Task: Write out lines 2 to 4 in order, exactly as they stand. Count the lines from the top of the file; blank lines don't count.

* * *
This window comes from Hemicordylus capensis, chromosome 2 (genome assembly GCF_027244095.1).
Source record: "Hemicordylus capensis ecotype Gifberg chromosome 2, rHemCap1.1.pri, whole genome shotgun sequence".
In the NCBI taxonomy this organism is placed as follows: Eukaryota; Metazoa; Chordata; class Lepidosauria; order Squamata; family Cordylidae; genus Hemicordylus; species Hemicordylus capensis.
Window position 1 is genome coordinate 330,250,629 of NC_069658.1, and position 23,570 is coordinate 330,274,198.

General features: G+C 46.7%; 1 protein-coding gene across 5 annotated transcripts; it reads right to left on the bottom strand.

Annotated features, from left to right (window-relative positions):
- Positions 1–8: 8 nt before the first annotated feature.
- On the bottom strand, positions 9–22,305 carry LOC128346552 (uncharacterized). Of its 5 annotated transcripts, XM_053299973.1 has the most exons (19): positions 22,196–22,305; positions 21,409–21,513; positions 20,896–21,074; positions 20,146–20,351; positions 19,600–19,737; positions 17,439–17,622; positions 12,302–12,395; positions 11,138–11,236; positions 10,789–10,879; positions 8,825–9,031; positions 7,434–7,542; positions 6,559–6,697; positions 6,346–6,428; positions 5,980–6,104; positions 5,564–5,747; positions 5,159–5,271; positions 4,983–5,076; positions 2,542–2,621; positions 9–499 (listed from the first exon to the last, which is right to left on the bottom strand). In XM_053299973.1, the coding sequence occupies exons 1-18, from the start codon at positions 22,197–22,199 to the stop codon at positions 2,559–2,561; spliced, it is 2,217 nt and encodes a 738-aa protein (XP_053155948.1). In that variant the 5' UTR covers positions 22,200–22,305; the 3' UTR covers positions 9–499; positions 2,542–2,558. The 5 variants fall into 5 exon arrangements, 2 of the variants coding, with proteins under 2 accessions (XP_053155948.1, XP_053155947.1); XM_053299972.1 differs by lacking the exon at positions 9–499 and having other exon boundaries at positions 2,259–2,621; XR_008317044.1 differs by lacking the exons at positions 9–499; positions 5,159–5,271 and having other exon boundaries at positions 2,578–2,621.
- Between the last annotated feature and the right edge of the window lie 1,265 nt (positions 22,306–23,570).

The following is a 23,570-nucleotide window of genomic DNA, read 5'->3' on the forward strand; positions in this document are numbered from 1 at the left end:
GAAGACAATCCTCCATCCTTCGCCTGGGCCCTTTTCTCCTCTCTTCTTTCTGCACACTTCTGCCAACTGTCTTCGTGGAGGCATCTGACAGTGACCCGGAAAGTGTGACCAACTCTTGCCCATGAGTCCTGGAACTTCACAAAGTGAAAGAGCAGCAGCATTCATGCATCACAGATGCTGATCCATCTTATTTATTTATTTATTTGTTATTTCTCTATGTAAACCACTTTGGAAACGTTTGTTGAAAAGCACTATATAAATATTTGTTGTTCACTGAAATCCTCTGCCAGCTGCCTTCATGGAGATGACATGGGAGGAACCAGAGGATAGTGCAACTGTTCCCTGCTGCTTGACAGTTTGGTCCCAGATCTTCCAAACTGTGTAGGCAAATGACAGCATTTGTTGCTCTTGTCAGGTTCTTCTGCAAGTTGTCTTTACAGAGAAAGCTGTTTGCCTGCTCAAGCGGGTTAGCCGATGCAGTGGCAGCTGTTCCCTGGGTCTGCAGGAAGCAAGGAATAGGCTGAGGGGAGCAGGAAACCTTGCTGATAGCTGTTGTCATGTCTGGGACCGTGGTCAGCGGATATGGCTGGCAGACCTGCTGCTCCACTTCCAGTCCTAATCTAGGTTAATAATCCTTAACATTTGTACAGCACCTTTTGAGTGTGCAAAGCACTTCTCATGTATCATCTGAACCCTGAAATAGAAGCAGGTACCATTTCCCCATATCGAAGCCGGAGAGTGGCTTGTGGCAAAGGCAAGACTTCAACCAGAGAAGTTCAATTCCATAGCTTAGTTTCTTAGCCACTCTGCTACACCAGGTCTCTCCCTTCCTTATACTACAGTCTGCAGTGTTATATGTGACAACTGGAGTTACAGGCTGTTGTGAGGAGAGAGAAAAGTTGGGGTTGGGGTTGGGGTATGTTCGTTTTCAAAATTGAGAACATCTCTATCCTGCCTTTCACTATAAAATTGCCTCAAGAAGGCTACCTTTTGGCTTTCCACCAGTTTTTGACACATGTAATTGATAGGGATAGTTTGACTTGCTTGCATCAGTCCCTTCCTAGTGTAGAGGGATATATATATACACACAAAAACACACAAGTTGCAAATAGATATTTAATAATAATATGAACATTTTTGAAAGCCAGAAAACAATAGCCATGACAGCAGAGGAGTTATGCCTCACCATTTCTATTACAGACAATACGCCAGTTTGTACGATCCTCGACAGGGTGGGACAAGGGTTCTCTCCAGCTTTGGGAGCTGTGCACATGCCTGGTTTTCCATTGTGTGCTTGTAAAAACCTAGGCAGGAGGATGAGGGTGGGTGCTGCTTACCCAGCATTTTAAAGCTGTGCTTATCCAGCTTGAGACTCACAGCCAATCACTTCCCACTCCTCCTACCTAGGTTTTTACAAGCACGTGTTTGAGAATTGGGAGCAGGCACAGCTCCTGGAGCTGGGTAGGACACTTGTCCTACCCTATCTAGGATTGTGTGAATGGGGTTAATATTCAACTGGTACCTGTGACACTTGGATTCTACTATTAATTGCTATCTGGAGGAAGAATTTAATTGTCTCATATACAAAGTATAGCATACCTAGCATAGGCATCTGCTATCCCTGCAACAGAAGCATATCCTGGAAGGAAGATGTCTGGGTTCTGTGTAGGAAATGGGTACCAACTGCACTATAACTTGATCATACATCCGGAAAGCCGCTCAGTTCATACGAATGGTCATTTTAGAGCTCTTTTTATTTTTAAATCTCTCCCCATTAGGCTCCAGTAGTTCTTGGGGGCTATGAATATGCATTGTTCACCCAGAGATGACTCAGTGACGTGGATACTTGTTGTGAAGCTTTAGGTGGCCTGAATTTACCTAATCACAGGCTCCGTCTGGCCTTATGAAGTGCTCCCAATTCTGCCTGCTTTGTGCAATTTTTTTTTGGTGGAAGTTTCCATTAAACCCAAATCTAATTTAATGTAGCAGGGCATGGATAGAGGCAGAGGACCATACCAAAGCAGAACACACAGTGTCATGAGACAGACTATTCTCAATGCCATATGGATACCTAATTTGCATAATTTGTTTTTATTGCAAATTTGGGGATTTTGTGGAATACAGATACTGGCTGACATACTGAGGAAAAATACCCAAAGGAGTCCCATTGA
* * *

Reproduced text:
Source record: "Hemicordylus capensis ecotype Gifberg chromosome 2, rHemCap1.1.pri, whole genome shotgun sequence".
In the NCBI taxonomy this organism is placed as follows: Eukaryota; Metazoa; Chordata; class Lepidosauria; order Squamata; family Cordylidae; genus Hemicordylus; species Hemicordylus capensis.
Window position 1 is genome coordinate 330,250,629 of NC_069658.1, and position 23,570 is coordinate 330,274,198.